Click through for five steps on getting started with Big Data to improve marketing efforts, as identified by ICC.
CMOs across the country are turning to Big Data and business analytics in an unprecedented drive to improve the outcomes of their marketing efforts and lower costs. ICC, a nationally recognized enterprise technology leader that provides business-critical application development, digital and Big Data analytic solutions to its Fortune 1000 national and global clients, has identified five steps for marketers to get started using Big Data.
Big Data analytics holds out the promise to change everything about marketing. From next-best-offer to cross-sell and upsell, the insights gleaned from Big Data and Big Data analytics will allow chief marketing officers (CMOs) to back up long years of experience and gut instinct with data-driven decision making that will lower costs and improve outcomes on every dollar spent.
“We are just starting to see the results among early adopters, and they are very positive” says Jim Gallo, a Big Data expert at ICC. “Big Data is giving these marketers an edge over their competition because they are able to reach their customers in ways that are more meaningful and timely with the right offers at the right time.”
For most CMOs, however, Big Data is two words on a page, and what matters is what it can do for their organizations. Do they want to improve their customer experience and engagement? Improve loyalty? How about leveraging existing customers to turn prospects into clients? What about growing the top line, increasing share of wallet or entering new markets? Big Data can help to do that and much more.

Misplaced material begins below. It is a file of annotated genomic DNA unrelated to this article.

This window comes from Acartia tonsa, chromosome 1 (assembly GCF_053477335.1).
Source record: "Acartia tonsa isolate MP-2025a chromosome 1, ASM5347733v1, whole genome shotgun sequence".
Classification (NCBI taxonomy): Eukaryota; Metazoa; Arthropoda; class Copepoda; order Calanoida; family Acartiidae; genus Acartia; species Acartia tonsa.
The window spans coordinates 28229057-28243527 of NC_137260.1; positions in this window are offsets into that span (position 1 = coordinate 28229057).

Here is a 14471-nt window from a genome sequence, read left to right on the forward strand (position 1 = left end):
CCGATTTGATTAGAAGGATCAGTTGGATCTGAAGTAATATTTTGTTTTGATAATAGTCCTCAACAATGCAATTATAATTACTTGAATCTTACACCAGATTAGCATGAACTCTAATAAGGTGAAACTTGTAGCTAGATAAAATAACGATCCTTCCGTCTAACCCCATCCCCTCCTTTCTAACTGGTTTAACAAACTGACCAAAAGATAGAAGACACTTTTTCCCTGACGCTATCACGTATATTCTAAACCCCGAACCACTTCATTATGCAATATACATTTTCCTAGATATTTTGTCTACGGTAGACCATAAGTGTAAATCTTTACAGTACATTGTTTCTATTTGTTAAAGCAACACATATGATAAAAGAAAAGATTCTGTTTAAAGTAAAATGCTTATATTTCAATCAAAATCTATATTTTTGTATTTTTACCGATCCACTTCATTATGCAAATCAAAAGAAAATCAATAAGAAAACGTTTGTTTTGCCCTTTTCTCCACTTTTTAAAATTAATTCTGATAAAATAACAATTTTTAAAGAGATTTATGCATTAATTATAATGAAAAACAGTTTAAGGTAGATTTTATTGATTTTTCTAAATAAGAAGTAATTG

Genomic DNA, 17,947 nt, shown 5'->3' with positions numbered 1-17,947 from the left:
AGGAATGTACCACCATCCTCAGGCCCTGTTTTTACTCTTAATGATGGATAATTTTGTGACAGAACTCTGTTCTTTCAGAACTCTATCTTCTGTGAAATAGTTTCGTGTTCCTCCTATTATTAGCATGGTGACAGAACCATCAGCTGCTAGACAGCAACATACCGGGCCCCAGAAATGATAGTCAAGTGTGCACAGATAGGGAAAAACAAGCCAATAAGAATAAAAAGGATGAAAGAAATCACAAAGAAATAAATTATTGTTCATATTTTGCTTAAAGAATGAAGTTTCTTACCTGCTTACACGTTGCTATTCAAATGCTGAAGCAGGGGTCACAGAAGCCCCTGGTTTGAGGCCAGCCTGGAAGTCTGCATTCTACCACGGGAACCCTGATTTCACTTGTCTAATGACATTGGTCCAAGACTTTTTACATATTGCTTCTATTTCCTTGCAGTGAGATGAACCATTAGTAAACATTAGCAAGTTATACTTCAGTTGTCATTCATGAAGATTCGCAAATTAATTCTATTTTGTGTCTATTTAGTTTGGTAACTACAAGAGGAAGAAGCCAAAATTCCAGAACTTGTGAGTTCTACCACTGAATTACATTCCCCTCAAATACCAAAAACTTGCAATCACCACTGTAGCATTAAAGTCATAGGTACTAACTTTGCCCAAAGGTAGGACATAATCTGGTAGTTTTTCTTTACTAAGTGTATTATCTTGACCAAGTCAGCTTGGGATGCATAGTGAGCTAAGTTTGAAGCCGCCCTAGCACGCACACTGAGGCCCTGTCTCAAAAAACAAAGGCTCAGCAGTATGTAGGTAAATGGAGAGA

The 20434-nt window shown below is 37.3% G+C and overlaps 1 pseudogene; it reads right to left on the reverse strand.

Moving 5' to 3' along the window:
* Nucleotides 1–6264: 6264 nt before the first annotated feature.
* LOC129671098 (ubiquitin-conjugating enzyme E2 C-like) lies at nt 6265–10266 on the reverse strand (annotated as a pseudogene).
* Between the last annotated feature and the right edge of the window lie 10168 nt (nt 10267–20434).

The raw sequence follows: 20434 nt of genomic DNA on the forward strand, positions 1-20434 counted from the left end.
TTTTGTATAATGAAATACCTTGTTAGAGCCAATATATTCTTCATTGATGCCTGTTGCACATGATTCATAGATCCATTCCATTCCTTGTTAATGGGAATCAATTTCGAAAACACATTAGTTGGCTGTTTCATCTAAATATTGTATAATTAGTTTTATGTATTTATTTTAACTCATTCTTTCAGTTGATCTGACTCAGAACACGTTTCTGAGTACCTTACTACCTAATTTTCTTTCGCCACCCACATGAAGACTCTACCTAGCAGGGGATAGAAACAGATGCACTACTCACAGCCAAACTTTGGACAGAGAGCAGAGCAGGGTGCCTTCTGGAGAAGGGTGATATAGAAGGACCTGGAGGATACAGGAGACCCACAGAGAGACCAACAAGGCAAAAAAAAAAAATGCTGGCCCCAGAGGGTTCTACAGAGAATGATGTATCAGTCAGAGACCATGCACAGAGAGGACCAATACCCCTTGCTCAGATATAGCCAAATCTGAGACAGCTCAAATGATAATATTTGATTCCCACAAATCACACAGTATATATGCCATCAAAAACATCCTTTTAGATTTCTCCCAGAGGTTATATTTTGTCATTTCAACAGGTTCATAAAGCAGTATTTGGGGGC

Big Data analytics allows marketers to segment their prospects and customers into micro-targeted groups based on behavior, not just demographics or transaction histories. Sentiment analysis from social media can combine with CRM data, for example, to create a more holistic view of customer lifetime value and improve cross-sell and upsell opportunities.
“While off-the-shelf solutions from vendors like IBM, Oracle or SAP look very complete, they still require integration before they can work in a specific environment,” says Gallo. “The good news is, no one has to reinvent how to do Big Data from a technology point of view. It just requires a commitment to get the work done.”
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